Bo knows football. Bo knows baseball. Do you know Bo?
If you're under the age of 35, you may have heard the name Bo Jackson, but have no idea just what a huge figure he was when he became the most talked about athlete of his time. Jackson did things on both the football field and baseball diamond that made you question whether what you just saw actually happened. Whether it was running over big-mouth linebacker Brian Bosworth or throwing out Harold Reynolds on a line from just about the furthest point on the field from home plate, Bo Jackson was amazing.
If you're not familiar with Bo, you need to watch the latest ESPN 30 for 30 production You Don't Know Bo, which airs Saturday, December 8 at 9:00 p.m. eastern on ESPN immediately following the conclusion of the Heisman Trophy presentation.
"We thought it was a good time to tell this story." said ESPN Films executive producer John Dahl this week. "Bo just turned 50 last Friday. We're now 25 years removed from his famous game against the Seattle Seahawks on Monday Night Football, one of the greatest single performances in Monday Night Football history, and we're 30 years now past Bo over the top in the Alabama‑Auburn game of '82. In an era of specialization and in an era of sophisticated marketing campaigns, we thought it was a fitting time to tell his story."
Film director Michael Bonfiglio notes that introducing a new generation to the feats of Bo Jackson was definitely something that crossed their minds. I remember I was talking to my 13‑ and 16‑year‑old cousins who are big sports fans and I was telling them that I was working on this film, and they'd never heard of Bo. And I talked to more people, people in their early 20s, and they'd never heard of Bo." He continues, "I think that there's an incredible enthusiasm for him by fans, but he ‑‑ I think if you know who he is, you assume everybody else does. But in actuality, I think because he is not in any of the Halls of Fame, he's not a record holder in very many areas, he is at risk of being forgotten a little bit, and I think that that was part of this film."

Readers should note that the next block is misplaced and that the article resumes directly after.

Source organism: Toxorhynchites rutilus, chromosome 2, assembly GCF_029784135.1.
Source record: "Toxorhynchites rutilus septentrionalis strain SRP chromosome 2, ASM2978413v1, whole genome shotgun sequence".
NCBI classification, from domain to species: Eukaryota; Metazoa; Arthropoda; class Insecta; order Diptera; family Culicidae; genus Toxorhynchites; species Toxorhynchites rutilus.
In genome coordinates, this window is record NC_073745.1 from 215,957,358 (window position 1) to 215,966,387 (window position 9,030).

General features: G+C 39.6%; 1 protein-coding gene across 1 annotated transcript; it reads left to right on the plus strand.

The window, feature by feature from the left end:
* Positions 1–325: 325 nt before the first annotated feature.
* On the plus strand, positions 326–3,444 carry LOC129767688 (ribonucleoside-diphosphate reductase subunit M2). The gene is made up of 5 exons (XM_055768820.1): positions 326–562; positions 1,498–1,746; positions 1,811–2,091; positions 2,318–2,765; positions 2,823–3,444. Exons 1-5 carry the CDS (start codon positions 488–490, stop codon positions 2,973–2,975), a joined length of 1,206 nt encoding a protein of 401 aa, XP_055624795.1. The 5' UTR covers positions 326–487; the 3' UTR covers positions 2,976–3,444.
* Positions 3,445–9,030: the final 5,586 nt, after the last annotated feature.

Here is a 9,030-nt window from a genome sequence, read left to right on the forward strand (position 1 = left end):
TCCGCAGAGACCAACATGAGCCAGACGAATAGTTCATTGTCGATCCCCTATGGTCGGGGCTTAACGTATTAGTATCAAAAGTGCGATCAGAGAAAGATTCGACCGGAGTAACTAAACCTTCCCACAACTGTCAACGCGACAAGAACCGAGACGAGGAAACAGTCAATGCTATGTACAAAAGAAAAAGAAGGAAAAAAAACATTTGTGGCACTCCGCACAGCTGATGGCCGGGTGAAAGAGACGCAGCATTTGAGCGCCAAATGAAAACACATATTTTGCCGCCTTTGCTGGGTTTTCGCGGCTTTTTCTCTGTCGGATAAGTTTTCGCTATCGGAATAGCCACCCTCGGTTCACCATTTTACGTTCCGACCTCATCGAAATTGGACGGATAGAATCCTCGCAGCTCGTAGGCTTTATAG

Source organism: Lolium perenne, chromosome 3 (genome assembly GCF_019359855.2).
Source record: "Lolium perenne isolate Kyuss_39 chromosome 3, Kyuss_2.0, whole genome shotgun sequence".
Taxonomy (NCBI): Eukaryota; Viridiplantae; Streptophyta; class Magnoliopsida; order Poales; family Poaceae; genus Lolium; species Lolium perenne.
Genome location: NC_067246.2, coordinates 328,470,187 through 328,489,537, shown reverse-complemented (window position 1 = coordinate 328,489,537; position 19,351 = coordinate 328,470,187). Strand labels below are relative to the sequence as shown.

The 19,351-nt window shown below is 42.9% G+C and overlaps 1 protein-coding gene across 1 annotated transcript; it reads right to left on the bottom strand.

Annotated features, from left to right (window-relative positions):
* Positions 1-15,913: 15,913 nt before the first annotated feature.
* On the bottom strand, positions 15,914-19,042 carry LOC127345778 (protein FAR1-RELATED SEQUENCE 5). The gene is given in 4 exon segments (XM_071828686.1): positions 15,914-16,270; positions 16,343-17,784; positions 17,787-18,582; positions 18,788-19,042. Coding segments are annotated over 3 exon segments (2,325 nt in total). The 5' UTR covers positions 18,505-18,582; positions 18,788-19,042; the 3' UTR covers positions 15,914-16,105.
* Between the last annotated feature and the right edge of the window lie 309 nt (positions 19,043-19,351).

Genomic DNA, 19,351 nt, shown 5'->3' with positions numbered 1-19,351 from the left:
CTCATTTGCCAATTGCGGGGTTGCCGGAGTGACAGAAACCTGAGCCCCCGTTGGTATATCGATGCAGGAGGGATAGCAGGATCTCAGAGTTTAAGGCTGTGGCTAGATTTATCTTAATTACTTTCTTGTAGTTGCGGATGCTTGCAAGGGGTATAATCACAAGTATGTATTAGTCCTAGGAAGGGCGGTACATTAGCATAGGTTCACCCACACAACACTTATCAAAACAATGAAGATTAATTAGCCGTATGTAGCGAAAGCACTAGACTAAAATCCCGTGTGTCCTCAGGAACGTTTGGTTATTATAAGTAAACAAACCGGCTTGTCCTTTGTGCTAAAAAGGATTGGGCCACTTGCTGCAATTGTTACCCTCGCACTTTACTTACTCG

Happily, Jackson himself participated in this film, though the filmmakers stated that they would've made the film even without Jackson, as they felt compelled to tell his story.
Jackson is a little reticent when people have tried to label him a phenomenon. "I would never call myself that. I'm just being me. I think you all labeled me as that, or the phrase that most of my buddies, my teammates, used, a freak of nature. But the stuff that I was doing throughout college and through my short pro career, I was doing that when I was a teenager, when I was 12, 13, 14 years old. It was normal to me." He adds that the feats that shocked so many while he was on the national stage did not come as a surprise to those who knew him. "My people, my friends and people that I grew up with and parents of my friends, they would say, oh, we used to see him do that all the time. That's nothing new. And that was normal for me."
As for why he competed in multiple sports at the same time, "that was just a way to keep me out of trouble. Idle time with me is the devil's workshop, and if my mother was still alive, she would tell you."
Jackson's marvelous body eventually broke down, far sooner than it should have. A broken hip took his incredible athleticism away, and it was a loss for all fans. "What we really tried to do was really make you feel that injury and the tremendous loss that that was to the whole world of sports and fans and people who just loved Bo." says Bonfiglio. " I hope we succeeded in that."
Still, even after the injury Bo continued to amaze, becoming the first person to play Major League Baseball with an artificial hip, and even hitting a home run in his first at-bat after his return.
If you don't know Bo, you need to know Bo. Watch You Don't Know Bo.
Bruce Allen is a Media Columnist for SB Nation Boston. Twitter: @BruceAllen.